Baltimore County State’s Attorney Scott D. Shellenberger said he intends to prosecute the case himself. Under a law enacted in October 2005, a person who kills a woman who is pregnant with a viable baby can be charged with two homicides.

Mr. Miller, who is married to another woman, is accused of shooting Miss Walters and a long-time friend as they sat in a car at the Parkway Crossing shopping center in Hillendale on June 11. Miss Walters’ friend survived and told police that Mr. Miller was the gunman.

Mr. Miller surrendered the next day.


Homicide witness shot week before trial

A man fatally shot in front of his suburban home was listed as a witness in a city homicide case scheduled for trial next week.

Detectives said someone shot Carl S. Lackl, 38, several times just before 9 p.m. Monday in Rosedale, firing from a car that drove past his home. Authorities found him wounded in the street and took him to Franklin Square Hospital, where he died.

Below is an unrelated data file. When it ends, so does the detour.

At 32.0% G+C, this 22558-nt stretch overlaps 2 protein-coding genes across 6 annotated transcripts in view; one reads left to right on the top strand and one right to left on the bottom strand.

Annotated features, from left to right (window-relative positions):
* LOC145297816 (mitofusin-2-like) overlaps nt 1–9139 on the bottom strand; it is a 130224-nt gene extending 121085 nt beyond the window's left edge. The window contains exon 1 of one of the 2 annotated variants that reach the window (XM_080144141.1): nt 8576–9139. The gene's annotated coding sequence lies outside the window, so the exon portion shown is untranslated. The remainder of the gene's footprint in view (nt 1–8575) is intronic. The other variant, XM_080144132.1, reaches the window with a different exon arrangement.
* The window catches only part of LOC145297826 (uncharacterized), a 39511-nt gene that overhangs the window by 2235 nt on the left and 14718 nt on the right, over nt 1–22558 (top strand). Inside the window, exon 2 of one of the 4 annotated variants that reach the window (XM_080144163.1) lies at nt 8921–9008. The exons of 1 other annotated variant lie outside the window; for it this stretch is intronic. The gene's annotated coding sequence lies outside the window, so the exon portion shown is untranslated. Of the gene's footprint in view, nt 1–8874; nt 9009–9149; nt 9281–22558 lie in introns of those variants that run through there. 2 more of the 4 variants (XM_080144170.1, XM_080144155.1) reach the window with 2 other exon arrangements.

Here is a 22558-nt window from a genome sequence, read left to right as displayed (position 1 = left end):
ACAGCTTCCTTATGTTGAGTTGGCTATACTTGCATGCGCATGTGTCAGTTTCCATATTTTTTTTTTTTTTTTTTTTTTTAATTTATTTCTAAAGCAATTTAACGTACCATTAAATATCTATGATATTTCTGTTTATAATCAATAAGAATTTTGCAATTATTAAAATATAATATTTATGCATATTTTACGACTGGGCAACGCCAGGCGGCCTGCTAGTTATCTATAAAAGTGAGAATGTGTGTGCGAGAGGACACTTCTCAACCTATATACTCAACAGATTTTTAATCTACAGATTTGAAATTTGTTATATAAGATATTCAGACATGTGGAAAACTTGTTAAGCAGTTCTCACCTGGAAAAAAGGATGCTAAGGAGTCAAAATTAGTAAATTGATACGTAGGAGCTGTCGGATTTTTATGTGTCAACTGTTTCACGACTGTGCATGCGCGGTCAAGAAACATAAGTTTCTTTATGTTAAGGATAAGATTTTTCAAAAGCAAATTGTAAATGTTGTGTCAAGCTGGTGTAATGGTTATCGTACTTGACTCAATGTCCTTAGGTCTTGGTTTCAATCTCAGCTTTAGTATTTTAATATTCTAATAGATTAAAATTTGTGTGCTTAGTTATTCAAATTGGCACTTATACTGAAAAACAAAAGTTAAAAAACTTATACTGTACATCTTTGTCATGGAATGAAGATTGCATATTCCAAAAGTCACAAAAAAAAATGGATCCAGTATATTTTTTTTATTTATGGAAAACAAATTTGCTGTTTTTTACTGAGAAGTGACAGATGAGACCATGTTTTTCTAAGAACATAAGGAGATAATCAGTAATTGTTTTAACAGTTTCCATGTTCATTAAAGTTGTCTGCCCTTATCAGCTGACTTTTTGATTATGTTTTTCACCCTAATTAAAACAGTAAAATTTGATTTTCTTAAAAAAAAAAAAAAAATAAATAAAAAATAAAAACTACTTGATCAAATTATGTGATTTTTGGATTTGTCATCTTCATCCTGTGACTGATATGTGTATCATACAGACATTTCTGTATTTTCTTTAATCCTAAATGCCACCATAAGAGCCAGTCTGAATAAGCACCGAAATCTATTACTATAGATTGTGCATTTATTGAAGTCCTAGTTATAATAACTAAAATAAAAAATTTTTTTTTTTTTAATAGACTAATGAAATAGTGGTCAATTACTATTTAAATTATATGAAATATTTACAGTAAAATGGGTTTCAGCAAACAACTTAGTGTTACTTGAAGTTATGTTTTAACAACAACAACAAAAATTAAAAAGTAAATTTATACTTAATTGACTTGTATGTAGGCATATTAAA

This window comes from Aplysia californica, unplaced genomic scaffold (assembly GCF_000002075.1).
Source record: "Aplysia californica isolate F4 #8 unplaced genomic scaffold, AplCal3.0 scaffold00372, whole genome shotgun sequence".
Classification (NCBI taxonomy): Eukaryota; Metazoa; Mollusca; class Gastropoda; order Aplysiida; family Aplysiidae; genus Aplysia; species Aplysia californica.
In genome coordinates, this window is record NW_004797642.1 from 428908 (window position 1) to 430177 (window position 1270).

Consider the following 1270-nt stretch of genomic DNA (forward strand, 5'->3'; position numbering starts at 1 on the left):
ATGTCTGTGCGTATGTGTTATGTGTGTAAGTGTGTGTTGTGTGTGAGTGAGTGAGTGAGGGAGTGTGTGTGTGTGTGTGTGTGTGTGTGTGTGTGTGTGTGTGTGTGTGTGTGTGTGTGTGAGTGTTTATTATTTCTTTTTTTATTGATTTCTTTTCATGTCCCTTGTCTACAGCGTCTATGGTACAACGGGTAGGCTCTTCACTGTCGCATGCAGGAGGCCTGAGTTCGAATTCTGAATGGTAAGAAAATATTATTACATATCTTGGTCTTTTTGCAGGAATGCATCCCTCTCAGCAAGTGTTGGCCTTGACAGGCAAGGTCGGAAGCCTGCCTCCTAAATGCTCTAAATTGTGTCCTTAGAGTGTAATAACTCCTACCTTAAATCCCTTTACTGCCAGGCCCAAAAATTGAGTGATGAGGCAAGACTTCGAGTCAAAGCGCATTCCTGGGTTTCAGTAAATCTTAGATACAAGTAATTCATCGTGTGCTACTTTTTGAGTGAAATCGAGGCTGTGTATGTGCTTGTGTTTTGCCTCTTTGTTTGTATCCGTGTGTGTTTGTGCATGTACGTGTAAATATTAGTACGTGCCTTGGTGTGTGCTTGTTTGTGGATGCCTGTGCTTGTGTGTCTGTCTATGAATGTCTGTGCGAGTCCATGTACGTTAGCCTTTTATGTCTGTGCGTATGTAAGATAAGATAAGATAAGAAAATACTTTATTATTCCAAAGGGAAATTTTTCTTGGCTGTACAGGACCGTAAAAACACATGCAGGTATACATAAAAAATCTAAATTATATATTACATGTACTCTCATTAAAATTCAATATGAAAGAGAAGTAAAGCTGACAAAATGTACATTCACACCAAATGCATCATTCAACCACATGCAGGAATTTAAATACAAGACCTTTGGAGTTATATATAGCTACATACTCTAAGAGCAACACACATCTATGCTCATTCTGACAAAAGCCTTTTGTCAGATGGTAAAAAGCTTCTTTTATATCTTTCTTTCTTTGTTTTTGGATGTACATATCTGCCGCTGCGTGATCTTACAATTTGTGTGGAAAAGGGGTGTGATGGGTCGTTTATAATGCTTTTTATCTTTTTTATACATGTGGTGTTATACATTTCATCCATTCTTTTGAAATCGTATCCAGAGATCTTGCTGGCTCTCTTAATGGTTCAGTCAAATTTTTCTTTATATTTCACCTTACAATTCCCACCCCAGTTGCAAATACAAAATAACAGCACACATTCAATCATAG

Mr. Lackl was a witness in a homicide case against Patrick Byers, who was scheduled for trial July 10, the State’s Attorney’s Office said.

Margaret Burns, a spokeswoman for the State’s Attorney’s Office, said Mr. Lackl did not know Mr. Byers before witnessing the fatal shooting of Larry Haynes on March 4. Miss Burns said Mr. Lackl had been a helpful witness, appearing at every court hearing and trial date prosecutors asked him to.

Miss Burns said she could neither confirm nor deny whether Mr. Lackl was in the witness protection program, but she said a prosecutor discussed the possible danger with him.

A 10-year-old boy saw Mr. Lackl’s shooting, county police said.

From wire dispatches and staff reports

Copyright © 2019 The Washington Times, LLC. Click here for reprint permission.

The Washington Times Comment Policy

The Washington Times welcomes your comments on Spot.im, our third-party provider. Please read our Comment Policy before commenting.


Click to Read More and View Comments

Click to Hide